In a section on vocation promotion and formation, for instance, there is the concern for the dramatic decline in membership in women’s orders. According to the report, there are 50,000 nuns in America today, a decline of 125,000 from the mid-1960s.

Holland expressed relief the document doesn’t see that drop-off as a cause for blame.

“The report goes on to recognize that the vocational peak of the 1960s was unusual, and not a norm to which we can return,” she said. “Rather, the focus is on providing the formation needed for today’s candidates who often are highly qualified professionally, but lacking in theological formation.”

Donovan pointed out during the press conference that nearly 20 percent of the members of CMSWR, which unites about 125 communities and is usually seen as representing the more conservative religious sisters, are currently in initial formation, meaning they’re just starting their lives as nuns.

“The average age of the CMSWR Sisters is 53 years,” said Donovan, “well below the overall trend” described by the report, which puts the median age of nuns in the country in the mid-to-late 70s.

“There is cause for wonder, here, and gratitude,” she said.

The Rev. Thomas Rosica, a Basilian priest who took part in the review as an on-site visitor, moderated the press conference. He situated the report within a “Year of Consecrated Life” decreed by Pope Francis and which began on Nov. 30, the First Sunday of Advent.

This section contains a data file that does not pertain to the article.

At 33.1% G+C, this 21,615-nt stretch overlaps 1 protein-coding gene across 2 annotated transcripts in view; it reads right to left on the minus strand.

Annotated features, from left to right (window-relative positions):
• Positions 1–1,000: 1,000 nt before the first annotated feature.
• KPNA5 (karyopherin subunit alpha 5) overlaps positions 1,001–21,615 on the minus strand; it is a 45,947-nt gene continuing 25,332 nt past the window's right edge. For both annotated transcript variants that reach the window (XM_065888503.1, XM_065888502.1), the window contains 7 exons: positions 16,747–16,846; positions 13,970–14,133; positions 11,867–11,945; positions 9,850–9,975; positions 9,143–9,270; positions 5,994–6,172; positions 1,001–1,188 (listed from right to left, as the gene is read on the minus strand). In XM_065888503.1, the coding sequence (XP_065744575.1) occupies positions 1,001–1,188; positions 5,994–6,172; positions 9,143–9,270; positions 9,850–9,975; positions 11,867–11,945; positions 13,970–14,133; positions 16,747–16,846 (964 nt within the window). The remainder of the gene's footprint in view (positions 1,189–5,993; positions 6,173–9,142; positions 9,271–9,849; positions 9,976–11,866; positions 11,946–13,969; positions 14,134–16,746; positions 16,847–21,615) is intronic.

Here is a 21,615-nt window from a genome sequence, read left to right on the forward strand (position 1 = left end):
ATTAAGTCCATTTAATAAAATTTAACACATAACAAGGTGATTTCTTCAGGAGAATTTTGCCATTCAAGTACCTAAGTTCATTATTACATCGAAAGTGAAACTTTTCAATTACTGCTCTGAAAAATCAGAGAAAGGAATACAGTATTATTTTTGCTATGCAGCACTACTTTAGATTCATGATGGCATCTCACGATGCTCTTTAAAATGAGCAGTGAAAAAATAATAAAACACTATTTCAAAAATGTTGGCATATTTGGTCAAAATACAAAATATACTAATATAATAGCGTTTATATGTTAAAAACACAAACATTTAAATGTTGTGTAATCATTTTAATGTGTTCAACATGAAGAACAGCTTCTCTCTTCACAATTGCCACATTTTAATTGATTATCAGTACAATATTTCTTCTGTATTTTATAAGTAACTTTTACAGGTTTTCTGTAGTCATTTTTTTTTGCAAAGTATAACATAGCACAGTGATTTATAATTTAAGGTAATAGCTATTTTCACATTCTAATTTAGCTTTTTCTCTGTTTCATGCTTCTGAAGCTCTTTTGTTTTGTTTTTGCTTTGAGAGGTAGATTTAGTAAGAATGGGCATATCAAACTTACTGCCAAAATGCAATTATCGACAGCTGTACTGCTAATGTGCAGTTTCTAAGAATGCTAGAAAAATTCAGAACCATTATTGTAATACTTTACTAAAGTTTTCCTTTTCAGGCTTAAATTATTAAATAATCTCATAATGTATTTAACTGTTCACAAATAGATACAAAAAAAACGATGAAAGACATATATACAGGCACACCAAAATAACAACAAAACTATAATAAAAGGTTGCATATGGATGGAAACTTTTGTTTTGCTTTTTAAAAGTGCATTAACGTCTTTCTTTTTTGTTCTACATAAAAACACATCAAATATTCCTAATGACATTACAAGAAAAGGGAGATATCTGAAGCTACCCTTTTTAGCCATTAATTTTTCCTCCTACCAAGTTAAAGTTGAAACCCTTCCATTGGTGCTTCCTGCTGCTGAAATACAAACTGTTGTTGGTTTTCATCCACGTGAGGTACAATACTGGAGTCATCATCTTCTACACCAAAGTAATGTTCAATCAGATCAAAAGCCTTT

“The Year of Consecrated Life and the final report invite us to look to the past with gratitude, to live the present with passion, and to examine our fidelity to the mission entrusted to us,” Rosica said.

Before Tuesday’s press conference, the three religious women, together with Rosica, attended a Mass celebrated by Pope Francis, after which they met with the pontiff at the Domus Santa Marta, the residence on Vatican grounds where he lives.

Holland said the Mass was a “wonderful, peaceful, quiet” experience. She also praised the fact that “the pope was there as a priest, with the normal vestments, without the hoopla of St. Peter’s.”

Millea said the Mass was “an awesome experience,” and that she felt encouraged by the pope.

“When I asked him if he had something to say to us, [Francis] said ‘give them all my blessing,’ ” she said.